Former CEO buys Market Basket for $1.5 billion
Tewksbury, Mass. – In what should mark the end of a six-week standoff that began July 18, Arthur T. Demoulas, who was fired by his cousin Arthur S. Demoulas as CEO of the Market Basket supermarket chain in June, has agreed to buy the company for $1.5 billion. Since Friday, July 18, many Market Basket employees and customers have staged a boycott, dramatically slowing down business at the company’s 71 stores in Massachusetts, New Hampshire and Maine.
The purchase price includes about $500 million of private equity financing, which will represent a change for the formerly debt-free company. Arthur T. still held 49.5% of the company as a shareholder after being fired as CEO, and he is buying the remaining 50.5% from Arthur S. and allied family members, thus valuing the full company at about $3 billion.
Felicia Thornton and James Gooch, who were named co-CEOs in June, will remain in place through the closing period to help with the transition to the new leadership team. However, Arthur T. has assumed day-to-day control of the company.
In a statement, Arthur T. Demoulas said, “All associates are welcome back to work with the former management team to restore the company back to normal operations.” However, Demoulas did not specify if this just means store associates who had been boycotting their jobs and in some cases temporarily laid off as business slacked, or also includes at least eight management-level employees who were fired in July.
Abercrombie sales slide 5.8%; dropping logo from clothes
New Dublin, Ohio — Fast-fashion competitors like H&M and Forever 21 and teens more interested in technology than clothing make these challenging times for Abercrombie & Fitch, whose second quarter revenue fell 5.8% to $890.6 million, missing Wall Street projections. In a nod to changing fashion tastes, the company is phasing out the signature logo-centric clothing that helped build it into a teen retail powerhouse.
“In North America we will be out of the logo business by next spring,” said CEO Mike Jeffries during the company’s second-quarter earnings call with analysts. “It will remain a factor in the rest of the world.”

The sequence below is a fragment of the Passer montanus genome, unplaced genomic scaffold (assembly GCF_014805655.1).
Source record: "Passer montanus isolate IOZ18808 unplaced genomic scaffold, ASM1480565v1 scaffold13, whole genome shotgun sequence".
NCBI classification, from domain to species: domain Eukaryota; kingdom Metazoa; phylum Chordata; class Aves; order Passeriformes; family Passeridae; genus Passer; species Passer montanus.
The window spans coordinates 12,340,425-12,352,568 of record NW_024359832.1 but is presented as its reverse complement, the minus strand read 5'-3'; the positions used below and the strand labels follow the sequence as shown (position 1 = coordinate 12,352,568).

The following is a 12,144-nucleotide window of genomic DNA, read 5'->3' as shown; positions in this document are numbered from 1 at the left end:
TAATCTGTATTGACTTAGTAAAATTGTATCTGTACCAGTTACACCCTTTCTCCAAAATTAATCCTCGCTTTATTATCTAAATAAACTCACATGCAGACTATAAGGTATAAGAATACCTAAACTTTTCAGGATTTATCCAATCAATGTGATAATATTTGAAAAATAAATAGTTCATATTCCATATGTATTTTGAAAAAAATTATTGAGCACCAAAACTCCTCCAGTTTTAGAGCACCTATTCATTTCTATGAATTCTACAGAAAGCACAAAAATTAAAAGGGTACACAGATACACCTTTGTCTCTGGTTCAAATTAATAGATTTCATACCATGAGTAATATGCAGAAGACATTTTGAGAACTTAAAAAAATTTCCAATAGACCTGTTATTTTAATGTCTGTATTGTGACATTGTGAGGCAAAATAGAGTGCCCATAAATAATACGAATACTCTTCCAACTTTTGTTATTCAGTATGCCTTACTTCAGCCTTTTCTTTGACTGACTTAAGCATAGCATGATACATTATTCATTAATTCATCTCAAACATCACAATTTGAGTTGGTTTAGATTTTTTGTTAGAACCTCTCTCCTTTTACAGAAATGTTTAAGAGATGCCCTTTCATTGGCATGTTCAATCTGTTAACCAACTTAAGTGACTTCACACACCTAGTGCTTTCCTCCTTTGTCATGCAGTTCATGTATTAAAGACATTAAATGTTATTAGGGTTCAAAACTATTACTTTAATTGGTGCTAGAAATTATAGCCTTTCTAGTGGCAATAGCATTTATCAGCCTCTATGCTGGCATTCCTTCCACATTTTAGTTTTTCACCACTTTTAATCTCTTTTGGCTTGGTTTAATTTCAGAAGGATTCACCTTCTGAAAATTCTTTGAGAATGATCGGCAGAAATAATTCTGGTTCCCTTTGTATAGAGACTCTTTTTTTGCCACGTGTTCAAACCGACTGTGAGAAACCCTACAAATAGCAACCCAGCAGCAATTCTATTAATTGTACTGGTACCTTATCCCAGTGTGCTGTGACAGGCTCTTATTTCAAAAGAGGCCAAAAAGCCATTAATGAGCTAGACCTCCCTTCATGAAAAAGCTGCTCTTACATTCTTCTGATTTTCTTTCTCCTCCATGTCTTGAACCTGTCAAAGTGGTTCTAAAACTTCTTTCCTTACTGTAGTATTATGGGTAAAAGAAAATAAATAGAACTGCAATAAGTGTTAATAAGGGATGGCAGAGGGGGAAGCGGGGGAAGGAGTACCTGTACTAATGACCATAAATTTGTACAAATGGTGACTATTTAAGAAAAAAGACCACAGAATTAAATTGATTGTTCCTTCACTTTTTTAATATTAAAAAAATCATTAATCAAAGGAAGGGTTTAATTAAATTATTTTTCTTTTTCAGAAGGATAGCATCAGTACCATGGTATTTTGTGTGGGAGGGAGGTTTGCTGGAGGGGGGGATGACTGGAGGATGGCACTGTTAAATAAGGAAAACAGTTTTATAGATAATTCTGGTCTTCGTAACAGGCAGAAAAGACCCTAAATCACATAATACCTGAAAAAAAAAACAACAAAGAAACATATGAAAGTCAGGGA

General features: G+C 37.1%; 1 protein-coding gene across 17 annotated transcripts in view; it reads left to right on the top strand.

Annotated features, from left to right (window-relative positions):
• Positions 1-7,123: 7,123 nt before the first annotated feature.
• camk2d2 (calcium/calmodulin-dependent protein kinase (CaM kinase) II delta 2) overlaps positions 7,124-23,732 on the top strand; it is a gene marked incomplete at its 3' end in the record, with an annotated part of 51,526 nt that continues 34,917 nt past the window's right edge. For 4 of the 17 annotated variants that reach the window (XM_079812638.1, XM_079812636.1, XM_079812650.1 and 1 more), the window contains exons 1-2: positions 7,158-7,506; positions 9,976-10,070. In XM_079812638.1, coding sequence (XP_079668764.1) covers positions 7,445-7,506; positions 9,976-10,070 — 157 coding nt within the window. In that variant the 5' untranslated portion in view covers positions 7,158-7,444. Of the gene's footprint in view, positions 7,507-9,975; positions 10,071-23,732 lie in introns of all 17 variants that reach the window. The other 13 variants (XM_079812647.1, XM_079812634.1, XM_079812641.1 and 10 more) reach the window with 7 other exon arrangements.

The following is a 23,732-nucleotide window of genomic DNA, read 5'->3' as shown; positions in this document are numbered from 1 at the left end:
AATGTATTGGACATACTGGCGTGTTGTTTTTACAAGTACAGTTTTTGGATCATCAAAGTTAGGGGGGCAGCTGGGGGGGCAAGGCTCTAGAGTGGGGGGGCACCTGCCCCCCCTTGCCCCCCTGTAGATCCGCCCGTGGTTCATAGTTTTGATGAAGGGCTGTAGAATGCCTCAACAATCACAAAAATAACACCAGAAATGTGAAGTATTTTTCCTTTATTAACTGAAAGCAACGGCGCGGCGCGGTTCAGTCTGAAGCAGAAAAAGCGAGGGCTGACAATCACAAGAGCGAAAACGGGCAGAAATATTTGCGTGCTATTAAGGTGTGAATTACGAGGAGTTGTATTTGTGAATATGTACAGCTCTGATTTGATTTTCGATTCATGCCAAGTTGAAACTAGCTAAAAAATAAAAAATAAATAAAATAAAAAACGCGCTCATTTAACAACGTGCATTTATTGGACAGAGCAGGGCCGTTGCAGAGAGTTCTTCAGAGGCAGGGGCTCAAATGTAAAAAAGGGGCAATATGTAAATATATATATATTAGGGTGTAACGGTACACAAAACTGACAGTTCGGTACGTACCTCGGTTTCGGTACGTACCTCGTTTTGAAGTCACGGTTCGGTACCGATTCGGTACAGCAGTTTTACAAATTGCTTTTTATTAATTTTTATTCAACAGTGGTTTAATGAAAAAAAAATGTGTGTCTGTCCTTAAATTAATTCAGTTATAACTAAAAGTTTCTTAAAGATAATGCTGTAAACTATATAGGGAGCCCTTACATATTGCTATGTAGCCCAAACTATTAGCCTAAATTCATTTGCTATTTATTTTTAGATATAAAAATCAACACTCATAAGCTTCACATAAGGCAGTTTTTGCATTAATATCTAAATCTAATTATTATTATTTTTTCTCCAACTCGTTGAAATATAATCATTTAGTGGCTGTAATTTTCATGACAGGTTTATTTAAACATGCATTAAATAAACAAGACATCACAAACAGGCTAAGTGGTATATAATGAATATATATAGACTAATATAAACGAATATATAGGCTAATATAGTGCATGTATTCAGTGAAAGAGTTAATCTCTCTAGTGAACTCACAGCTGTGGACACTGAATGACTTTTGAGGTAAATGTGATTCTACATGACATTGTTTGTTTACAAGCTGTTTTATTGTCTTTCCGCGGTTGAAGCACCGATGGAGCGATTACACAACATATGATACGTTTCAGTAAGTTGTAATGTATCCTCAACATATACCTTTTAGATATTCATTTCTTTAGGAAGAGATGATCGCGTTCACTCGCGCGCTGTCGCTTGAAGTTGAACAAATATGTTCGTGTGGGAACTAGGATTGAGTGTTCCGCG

While sales were off, Abercrombie’s income beat estimates, rising 13% to $12.9 million from $11.4 million a year earlier. The company cited an ongoing profit improvement initiative as driving its net income growth.
Abercrombie’s same-store sales in the U.S. fell 8%, while store-sales in the international division plunged 16%. By brand and including direct-to-consumer sales, comparable sales slipped 1% for Abercrombie & Fitch, fell 6% for Abercrombie Kids and dropped 10% for Hollister.
The company said it is making progress in third quarter back-to-school sales.
“In a continued challenging environment, our sales for the second quarter were somewhat below plan, but we have seen modest improvement since the back-to-school floorset,” Jeffries stated. “We are confident that the evolution of our assortment will drive further improvements going forward, in particular as we move past the headwind of adverse likes in our logo business as we work to strategically reduce that element in our assortment.”
Abercrombie anticipates opening a total of 14 full-price international stores throughout the year, including eight Hollister stores and five Abercrombie & Fitch stores.
The company also plans to open approximately eight-to-10 international and U.S. outlet stores during the fiscal year. In addition, the company now expects to close approximately 60 stores in the U.S. during the fiscal year through natural lease expirations.
Destination XL Q2 loss widens; plans 40 new DXL stores
Canton, Mass. – Charges related to the decision by Destination XL Group Inc. to exit the Sears Canada Direct business resulted in the retailer’s net loss growing to $4 million in the second quarter of fiscal 2014, from $1.6 million a year earlier.
Total sales fared better, driven by increased traffic and higher conversion rates, increasing 6% to $103.7 million, compared with $98 million in the second quarter of fiscal 2013.Same-store sales rose 7%.
For the full fiscal year, the retailer anticipates opening 40 additional 5,000-sq.-ft. to 6,000-sq.-ft. DXL stores in select smaller markets and in markets where geographical considerations warrant an additional presence, for a total of 270-300 new DXL stores. Destination XL will also close approximately 40 Casual Male XL and Rochester Clothing stores. The company also expects a continuing net loss, total sales of $413 million to $418 million, and growth in same-store sales.